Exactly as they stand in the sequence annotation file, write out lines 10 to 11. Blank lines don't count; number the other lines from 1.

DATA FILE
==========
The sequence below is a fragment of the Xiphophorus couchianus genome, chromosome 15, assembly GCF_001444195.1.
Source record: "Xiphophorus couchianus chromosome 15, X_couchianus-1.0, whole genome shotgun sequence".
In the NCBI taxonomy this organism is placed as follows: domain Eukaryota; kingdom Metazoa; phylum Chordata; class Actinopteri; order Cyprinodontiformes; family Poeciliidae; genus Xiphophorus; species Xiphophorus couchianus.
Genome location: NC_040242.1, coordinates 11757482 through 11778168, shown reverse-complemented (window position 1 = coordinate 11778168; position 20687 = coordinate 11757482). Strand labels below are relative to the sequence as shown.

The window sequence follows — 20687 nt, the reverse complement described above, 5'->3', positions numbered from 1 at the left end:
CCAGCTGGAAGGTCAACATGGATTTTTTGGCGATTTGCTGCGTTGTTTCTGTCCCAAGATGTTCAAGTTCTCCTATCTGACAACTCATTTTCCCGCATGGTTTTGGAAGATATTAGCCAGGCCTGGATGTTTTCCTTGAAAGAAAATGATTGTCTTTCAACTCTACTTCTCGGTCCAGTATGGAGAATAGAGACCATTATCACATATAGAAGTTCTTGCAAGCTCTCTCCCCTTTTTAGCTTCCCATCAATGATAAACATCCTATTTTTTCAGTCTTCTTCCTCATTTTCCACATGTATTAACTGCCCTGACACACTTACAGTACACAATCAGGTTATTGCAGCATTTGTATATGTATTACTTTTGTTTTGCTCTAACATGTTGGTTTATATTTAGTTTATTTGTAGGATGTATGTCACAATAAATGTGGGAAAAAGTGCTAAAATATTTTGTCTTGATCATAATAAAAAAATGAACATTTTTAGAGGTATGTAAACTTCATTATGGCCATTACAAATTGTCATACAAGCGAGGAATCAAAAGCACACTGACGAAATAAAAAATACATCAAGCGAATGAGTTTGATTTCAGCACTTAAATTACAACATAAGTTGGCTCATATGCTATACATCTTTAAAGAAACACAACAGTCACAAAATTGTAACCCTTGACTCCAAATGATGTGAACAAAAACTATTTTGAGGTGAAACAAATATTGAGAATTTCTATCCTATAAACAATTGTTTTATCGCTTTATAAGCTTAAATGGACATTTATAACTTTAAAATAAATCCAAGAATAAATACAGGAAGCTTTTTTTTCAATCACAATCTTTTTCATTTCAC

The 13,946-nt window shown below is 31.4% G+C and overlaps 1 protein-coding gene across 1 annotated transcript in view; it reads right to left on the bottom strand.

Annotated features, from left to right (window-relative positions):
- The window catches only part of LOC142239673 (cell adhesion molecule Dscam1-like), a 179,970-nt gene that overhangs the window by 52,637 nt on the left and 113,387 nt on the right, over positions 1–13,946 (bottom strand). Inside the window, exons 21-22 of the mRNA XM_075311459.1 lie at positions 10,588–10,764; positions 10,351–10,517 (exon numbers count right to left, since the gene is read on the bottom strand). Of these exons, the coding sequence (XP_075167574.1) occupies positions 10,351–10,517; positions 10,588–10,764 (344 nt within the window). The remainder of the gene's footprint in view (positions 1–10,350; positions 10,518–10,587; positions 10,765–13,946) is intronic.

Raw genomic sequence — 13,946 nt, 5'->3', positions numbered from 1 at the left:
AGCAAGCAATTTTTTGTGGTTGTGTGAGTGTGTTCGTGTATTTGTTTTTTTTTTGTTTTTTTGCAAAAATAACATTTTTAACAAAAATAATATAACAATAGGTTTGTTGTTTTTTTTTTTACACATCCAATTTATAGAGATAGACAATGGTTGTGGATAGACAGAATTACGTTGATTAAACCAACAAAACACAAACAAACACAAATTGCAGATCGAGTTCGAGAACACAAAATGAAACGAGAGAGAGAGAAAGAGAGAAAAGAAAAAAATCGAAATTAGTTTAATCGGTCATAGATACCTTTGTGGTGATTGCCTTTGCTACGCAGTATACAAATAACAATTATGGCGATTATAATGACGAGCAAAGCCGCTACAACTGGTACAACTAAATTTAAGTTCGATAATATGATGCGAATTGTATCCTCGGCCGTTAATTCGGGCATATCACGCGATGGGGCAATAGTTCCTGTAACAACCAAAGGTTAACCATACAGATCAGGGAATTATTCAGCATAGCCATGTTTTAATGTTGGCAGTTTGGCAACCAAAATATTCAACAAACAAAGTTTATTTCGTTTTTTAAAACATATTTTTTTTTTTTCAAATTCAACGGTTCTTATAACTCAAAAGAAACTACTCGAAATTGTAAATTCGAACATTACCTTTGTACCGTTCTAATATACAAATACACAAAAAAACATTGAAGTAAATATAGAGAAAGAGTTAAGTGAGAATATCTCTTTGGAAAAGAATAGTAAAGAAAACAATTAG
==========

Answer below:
Raw genomic sequence — 13,946 nt, 5'->3', positions numbered from 1 at the left:
AGCAAGCAATTTTTTGTGGTTGTGTGAGTGTGTTCGTGTATTTGTTTTTTTTTTGTTTTTTTGCAAAAATAACATTTTTAACAAAAATAATATAACAATAGGTTTGTTGTTTTTTTTTTTACACATCCAATTTATAGAGATAGACAATGGTTGTGGATAGACAGAATTACGTTGATTAAACCAACAAAACACAAACAAACACAAATTGCAGATCGAGTTCGAGAACACAAAATGAAACGAGAGAGAGAGAAAGAGAGAAAAGAAAAAAATCGAAATTAGTTTAATCGGTCATAGATACCTTTGTGGTGATTGCCTTTGCTACGCAGTATACAAATAACAATTATGGCGATTATAATGACGAGCAAAGCCGCTACAACTGGTACAACTAAATTTAAGTTCGATAATATGATGCGAATTGTATCCTCGGCCGTTAATTCGGGCATATCACGCGATGGGGCAATAGTTCCTGTAACAACCAAAGGTTAACCATACAGATCAGGGAATTATTCAGCATAGCCATGTTTTAATGTTGGCAGTTTGGCAACCAAAATATTCAACAAACAAAGTTTATTTCGTTTTTTAAAACATATTTTTTTTTTTTCAAATTCAACGGTTCTTATAACTCAAAAGAAACTACTCGAAATTGTAAATTCGAACATTACCTTTGTACCGTTCTAATATACAAATACACAAAAAAACATTGAAGTAAATATAGAGAAAGAGTTAAGTGAGAATATCTCTTTGGAAAAGAATAGTAAAGAAAACAATTAG